Hypnosurgery

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Hypnosurgery is the term given to an operation where the patient is sedated using hypnotherapy rather than traditional anaesthetics. Hypnosis for anaesthesia has been used since the 1840s where it was pioneered by the surgeon James Braid. During hypnosurgery, the hypnotherapist helps patients control their subconscious reflexes so that they do not feel pain in the traditional sense.[citation needed] Patients are aware of sensation as the operation progresses, and often describe a tingling or tickling sensation when pain would normally be expected.[citation needed] Hypnosis is used in surgery for pain management, to control spasms in the alimentary canal, during rehabilitation and as anaesthesia during an operation.[1]

Hypnosedation, a combination regimen of hypnosis, local injection of analgesics and mild sedation, is more frequently used.[citation needed] The patients — mostly aged or other persons that run an increased risk under general anesthesia — are mildly sedated and brought into a state of increased alertness by having them listen to a story in the operation theatre.[citation needed] Anesthesiologists at the University of Liège in Belgium have performed over 4800 surgical interventions, mainly in ENT and thyroid treatments, over the past 10 years.[2]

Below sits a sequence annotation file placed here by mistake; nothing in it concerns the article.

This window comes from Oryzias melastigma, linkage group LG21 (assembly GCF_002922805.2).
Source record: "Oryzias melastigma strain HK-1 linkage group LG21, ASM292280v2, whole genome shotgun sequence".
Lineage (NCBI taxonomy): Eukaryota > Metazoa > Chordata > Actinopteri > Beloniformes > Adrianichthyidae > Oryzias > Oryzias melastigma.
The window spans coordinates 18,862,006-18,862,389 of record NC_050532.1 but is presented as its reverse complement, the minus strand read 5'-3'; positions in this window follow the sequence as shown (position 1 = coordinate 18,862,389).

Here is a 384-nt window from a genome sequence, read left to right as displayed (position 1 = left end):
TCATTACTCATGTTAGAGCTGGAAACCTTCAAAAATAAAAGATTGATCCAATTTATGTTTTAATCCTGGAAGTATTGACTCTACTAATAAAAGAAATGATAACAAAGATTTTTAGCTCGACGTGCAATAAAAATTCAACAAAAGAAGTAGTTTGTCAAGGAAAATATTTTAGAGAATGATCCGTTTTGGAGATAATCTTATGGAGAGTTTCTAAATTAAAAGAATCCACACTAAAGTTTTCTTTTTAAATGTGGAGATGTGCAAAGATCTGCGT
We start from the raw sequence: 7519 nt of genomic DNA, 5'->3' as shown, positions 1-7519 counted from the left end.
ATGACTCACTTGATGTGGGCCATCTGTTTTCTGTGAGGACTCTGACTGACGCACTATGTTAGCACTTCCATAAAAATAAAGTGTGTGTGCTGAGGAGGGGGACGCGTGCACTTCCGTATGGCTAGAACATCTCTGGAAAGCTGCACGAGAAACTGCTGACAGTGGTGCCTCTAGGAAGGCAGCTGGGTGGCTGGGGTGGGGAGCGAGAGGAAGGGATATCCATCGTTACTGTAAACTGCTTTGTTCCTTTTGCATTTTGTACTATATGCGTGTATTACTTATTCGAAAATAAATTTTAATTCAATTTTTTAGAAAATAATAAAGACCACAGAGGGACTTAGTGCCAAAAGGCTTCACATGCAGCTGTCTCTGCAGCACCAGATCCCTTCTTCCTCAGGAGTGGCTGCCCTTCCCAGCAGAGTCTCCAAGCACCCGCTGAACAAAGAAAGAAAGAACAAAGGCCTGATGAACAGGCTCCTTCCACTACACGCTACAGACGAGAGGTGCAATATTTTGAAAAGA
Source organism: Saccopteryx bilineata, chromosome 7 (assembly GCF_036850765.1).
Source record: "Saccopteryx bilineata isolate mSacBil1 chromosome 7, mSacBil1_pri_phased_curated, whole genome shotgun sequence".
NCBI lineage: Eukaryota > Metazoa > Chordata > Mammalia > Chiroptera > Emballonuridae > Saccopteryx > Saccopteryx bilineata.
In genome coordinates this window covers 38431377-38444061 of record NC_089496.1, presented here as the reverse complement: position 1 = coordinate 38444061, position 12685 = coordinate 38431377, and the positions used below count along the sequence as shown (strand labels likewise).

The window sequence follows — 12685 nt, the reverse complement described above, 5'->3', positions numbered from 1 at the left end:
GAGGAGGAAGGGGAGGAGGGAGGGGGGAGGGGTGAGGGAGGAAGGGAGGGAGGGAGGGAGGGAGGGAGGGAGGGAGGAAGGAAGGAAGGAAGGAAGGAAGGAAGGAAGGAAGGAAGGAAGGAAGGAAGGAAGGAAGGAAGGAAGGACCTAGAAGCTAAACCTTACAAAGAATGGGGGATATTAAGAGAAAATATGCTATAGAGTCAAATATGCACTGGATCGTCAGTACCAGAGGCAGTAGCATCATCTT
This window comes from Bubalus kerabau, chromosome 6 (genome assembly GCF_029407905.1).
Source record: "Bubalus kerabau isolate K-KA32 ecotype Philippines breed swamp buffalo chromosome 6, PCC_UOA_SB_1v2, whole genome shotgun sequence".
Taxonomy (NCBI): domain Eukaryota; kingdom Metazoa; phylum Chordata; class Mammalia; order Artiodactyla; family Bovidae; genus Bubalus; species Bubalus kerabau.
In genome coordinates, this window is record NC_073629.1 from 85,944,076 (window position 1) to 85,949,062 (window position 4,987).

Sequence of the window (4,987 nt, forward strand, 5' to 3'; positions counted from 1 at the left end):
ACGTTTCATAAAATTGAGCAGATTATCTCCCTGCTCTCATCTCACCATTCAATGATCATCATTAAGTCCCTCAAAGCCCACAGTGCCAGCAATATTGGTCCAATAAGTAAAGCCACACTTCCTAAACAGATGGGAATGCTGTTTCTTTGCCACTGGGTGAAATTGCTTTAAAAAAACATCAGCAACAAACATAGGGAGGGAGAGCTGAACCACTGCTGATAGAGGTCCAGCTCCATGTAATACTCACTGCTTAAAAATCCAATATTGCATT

Hypnosis and mesmerism[edit]

John Elliotson 1843 Punch Cartoon Mesmerism

Mesmerism, also called animal magnetism, is the term given by Frank Mesmer for what he believed to be an invisible natural force in animals. He also believed that it could have physical effects such as healing.[3]

James Braid who is credited for pioneering hypnosurgery, first observed mesmerism while he was attending a public performance on magnetism by Charles Lafontaine. After attending two more shows he came to the conclusion that although there were observable physical effects, it was not caused by any magnetic interference. Braid then used self-experiment to prove his idea that mesmerism was achieved by vision and concentration of the subject. Braid therefore proved that the phenomena demonstrated by Lafontaine had nothing to do with magnetism. James Braid then adopted the term “hypnotism” to prevent his work from being confounded with mesmerism.[4][5]

Documented cases[edit]